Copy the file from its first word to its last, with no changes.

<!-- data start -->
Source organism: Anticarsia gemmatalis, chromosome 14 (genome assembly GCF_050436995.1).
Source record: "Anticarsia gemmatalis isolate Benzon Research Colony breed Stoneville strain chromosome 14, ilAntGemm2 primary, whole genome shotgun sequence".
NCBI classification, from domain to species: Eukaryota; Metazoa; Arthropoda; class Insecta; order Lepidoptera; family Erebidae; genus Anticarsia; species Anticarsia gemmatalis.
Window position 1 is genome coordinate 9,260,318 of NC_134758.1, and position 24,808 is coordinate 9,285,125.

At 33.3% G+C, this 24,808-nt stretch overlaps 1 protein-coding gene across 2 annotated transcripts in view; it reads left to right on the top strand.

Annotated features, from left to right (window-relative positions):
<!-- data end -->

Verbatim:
Source organism: Anticarsia gemmatalis, chromosome 14 (genome assembly GCF_050436995.1).
Source record: "Anticarsia gemmatalis isolate Benzon Research Colony breed Stoneville strain chromosome 14, ilAntGemm2 primary, whole genome shotgun sequence".
NCBI classification, from domain to species: Eukaryota; Metazoa; Arthropoda; class Insecta; order Lepidoptera; family Erebidae; genus Anticarsia; species Anticarsia gemmatalis.
Window position 1 is genome coordinate 9,260,318 of NC_134758.1, and position 24,808 is coordinate 9,285,125.

At 33.3% G+C, this 24,808-nt stretch overlaps 1 protein-coding gene across 2 annotated transcripts in view; it reads left to right on the top strand.

Annotated features, from left to right (window-relative positions):